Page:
Methane seeps from seafloor deposits near Svalbard release less ‘greenhouse gas’ into the atmosphere than other Arctic sites because ocean currents there form an effective barrier.
This research, by scientists at the National Oceanography Centre (NOC) and the University of Southampton, was published this week in the Journal of Geophysical Research: Ocean.
Dr Carolyn Graves, the lead author of the study from the NOC, said “Strong ocean bottom currents carry the dissolved methane northwards, while bacteria consume it to produce carbon dioxide. This slows and reduces the volume of methane rising up through the ocean towards the atmosphere.”
The Arctic contains large volumes of methane stored in forms that turn into gas if temperatures rise or the pressure they are subject to decreases. These forms include methane trapped in marine sediment beneath permafrost as hydrate – a form of methane ice. If methane gas escapes from these deposits, as well as from seafloor reservoirs, it could add to atmospheric warming, causing a positive climate forcing feedback.
More than 250 plumes of methane gas were discovered rising from the seafloor near Svalbard in 2008. This gas is likely released from methane hydrate destabilized in seafloor sediments beneath about 400 metres water depth. Very high dissolved methane concentrations were observed near the seafloor, while much less methane was present in the surface waters that are in contact with the atmosphere. Researchers used these observations to set up a simple model of physical and biochemical processes. This model shows that strong ocean bottom currents prevent the direct release of the greenhouse gas into the atmosphere.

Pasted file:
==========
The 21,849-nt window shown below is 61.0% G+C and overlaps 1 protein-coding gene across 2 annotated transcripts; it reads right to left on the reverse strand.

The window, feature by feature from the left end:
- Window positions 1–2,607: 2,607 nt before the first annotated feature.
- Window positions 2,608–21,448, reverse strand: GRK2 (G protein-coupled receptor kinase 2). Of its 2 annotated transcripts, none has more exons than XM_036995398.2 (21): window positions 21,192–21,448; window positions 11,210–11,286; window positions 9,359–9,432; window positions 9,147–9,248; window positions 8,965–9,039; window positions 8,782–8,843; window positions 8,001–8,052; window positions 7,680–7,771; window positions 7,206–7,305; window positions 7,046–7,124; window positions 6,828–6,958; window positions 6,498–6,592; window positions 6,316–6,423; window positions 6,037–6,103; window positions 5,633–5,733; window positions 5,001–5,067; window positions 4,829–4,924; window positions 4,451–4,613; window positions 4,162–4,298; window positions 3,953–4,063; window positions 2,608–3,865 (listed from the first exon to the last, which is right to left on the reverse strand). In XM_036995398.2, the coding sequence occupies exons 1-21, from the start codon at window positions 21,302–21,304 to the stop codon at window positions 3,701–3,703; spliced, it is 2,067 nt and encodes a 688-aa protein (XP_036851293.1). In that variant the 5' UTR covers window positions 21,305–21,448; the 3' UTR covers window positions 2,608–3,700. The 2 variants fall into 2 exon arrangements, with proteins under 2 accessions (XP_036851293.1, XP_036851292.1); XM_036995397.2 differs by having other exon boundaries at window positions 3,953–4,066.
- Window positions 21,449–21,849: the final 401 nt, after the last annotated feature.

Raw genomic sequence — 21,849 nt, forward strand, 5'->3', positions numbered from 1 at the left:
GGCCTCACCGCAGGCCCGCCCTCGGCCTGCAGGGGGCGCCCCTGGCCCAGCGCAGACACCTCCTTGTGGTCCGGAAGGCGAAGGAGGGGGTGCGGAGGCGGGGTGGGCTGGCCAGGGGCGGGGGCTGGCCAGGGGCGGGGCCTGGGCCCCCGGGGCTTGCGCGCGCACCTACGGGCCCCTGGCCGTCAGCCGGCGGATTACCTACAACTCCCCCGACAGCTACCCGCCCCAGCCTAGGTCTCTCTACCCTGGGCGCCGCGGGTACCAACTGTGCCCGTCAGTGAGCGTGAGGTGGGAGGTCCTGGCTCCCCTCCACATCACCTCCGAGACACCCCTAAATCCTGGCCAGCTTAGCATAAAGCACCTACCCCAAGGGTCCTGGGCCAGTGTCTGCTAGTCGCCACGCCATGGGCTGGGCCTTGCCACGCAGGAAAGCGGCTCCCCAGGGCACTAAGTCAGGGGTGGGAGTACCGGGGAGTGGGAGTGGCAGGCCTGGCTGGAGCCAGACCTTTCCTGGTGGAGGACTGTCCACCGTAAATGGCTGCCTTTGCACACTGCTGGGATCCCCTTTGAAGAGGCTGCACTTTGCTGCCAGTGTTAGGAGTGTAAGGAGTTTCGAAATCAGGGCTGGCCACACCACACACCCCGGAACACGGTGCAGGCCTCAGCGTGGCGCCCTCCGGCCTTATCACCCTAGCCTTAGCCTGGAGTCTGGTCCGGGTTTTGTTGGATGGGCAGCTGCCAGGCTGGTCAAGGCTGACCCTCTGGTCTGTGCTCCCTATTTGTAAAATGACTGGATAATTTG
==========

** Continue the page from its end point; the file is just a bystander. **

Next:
Dr Doug Connelly from the NOC, and a co-author of this paper, said “While this research shows that methane coming from the seafloor is not reaching the atmosphere in this particular location near Svalbard, there are areas that have more methane hydrate deposits. These may still pose a high risk of increasing global environmental change if released”.
This research involved scientists from seven institutes in the UK, Germany, and Switzerland and forms part of the NOC’s ongoing investigation into the relationship between processes happening at the sea floor, the ocean and the atmosphere. This study received funding from: The Natural Environment Research Council (NERC), the Graduate School of Ocean and Earth Science (University of Southampton, UK), and a Natural Sciences and Engineering Research Council of Canada Postgraduate Scholarship.